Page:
Your DBMS can do much more than just store and access data. It can also enforce rules (called constraints) on what data areallowed in the database. Such constraints are important because they help maintain data integrity. For example, you may want toensure that each cgpa is not less than 2.0. When you specify the data type of a column, you constrain the possible values that column may hold. This is called a domain constraint. For example, a column of type INTEGER may only hold whole numbers within a certainrange. Any attempt to insert an invalid value will be rejected by SQL. SQL allows the specification of many more constraint types. SQLenforces constraints by prohibiting any data in the database that violate any constraint. Any insert, update, or delete that would result in a constraint violation is rejected without changing the database.

There are two forms of constraint specification:

> Column level Constraints:- Apply to individual columns only (are specified along with the column definition only)

>Table Level constraints:- Apply to one or more columns (are specified at the end)

Constraints can be added to the table at the time of creation or after the creation of the table using ‘alter table’ command.



By default, most DBMSs allow NULL as a value for any column of any data type. You may not be so keen on allowing NULL values for some columns. You can require the database to prohibit NULL values for particular columns by using the NOT NULL column constraint. ManyDBMSs also include a NULL column constraint, which specifies that NULL values are allowed; however, because this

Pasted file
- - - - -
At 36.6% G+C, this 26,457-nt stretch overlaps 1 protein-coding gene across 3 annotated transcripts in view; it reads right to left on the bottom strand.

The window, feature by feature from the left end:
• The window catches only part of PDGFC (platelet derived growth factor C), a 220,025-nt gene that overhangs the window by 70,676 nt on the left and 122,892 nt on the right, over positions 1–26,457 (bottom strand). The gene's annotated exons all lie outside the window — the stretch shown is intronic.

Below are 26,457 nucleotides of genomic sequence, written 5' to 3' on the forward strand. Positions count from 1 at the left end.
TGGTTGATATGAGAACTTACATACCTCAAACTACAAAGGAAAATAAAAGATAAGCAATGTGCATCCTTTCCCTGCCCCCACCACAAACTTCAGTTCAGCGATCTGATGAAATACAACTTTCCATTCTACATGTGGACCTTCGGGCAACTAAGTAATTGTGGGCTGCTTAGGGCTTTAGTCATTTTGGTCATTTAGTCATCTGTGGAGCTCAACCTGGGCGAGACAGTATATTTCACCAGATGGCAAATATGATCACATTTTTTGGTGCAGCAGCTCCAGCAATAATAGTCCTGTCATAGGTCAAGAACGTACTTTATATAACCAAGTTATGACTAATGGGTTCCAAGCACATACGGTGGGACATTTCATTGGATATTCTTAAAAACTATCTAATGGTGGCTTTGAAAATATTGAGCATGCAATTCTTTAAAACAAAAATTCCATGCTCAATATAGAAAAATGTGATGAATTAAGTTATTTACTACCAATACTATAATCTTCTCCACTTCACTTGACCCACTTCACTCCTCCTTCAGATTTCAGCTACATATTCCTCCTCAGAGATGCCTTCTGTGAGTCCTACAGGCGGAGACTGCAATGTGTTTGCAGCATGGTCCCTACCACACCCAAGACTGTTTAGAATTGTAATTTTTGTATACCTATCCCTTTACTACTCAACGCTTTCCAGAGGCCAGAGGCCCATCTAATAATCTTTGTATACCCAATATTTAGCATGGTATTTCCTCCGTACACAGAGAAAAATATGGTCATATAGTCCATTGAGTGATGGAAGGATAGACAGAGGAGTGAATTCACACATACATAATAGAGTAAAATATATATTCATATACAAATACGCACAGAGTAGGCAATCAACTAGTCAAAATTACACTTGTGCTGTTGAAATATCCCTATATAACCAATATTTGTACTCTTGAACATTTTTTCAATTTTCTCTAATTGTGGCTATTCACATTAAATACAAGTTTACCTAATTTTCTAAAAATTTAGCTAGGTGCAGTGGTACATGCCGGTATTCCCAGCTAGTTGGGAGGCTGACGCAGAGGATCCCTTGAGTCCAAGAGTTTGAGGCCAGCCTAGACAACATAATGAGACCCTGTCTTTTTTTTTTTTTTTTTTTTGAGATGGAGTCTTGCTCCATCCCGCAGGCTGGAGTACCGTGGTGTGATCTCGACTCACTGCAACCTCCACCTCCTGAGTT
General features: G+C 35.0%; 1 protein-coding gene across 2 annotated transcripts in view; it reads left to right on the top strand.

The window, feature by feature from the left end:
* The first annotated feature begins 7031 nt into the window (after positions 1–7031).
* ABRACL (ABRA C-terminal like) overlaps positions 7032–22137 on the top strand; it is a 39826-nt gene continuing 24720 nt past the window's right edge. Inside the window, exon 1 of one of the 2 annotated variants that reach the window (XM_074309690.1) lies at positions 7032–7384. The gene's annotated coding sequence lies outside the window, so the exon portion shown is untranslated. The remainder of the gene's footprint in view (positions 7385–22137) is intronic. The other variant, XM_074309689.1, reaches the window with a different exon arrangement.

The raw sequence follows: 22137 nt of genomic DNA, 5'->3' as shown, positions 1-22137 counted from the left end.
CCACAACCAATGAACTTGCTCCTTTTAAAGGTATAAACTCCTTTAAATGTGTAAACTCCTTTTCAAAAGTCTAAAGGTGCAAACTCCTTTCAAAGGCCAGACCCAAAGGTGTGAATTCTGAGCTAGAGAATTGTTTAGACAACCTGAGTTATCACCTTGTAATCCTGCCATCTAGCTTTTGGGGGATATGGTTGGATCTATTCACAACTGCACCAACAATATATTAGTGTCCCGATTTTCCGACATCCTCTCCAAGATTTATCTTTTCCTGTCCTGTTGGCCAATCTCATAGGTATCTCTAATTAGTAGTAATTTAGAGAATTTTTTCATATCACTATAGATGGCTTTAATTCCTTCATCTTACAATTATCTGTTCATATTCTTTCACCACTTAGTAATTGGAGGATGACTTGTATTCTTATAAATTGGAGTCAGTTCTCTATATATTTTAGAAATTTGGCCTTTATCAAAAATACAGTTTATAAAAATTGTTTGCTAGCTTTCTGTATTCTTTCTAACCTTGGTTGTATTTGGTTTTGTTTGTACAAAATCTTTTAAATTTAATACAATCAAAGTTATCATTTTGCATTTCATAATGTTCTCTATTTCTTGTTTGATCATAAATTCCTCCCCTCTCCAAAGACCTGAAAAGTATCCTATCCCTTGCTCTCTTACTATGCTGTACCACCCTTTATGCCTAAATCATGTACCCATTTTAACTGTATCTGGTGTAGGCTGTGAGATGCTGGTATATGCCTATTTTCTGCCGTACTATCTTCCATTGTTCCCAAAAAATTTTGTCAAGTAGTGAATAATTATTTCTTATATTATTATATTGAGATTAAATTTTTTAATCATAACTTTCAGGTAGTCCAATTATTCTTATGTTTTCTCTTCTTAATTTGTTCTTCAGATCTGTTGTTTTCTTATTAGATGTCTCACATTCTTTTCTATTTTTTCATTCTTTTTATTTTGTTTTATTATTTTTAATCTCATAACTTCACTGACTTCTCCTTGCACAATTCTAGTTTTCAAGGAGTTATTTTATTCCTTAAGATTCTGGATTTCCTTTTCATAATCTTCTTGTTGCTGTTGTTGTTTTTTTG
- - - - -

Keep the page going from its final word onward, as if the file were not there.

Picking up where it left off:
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is the default behavior, this constraint usually is unnecessary. Note that the NULL column constraint is not part of the SQL specification.


create table staff(

sid numeric(10) NOT NULL, name varchar(20),

dept varchar(15) );


Now if you try inserting,

Insert into staff(name,dept) values(‘Krishna’, ‘PSD’); You will get error

Cannot insert the value NULL into column …



The UNIQUE constraint forces distinct column values. Suppose you want to avoid duplicate course numbers. Just specify the UNIQUE column constraint on the courseno column as follows:


create table course ( compcode numeric(4) unique,

courseno varchar(9) not null unique, course_name varchar(20),

units numeric(2) not null );


Note that UNIQUE only applies to non-NULL values. A UNIQUE column may have many rows containing a NULL value. Of course, we canexclude all NULL values for the column using the NOT NULL constraint with the UNIQUE constraint.


UNIQUE also has a table constraint form that applies to the entire table instead of just a single column. Table constraints are specifiedas another item in the comma-delimited list of table elements. Such table constraints apply to groups of one or more columns. Consider the following CREATE TABLE statement:


drop table course; --to delete the table


create table course ( compcode numeric(4), courseno varchar(9) not null, course_namevarchar(20), units numeric(2) not null,

unique(compcode,courseno) -- table level constraint );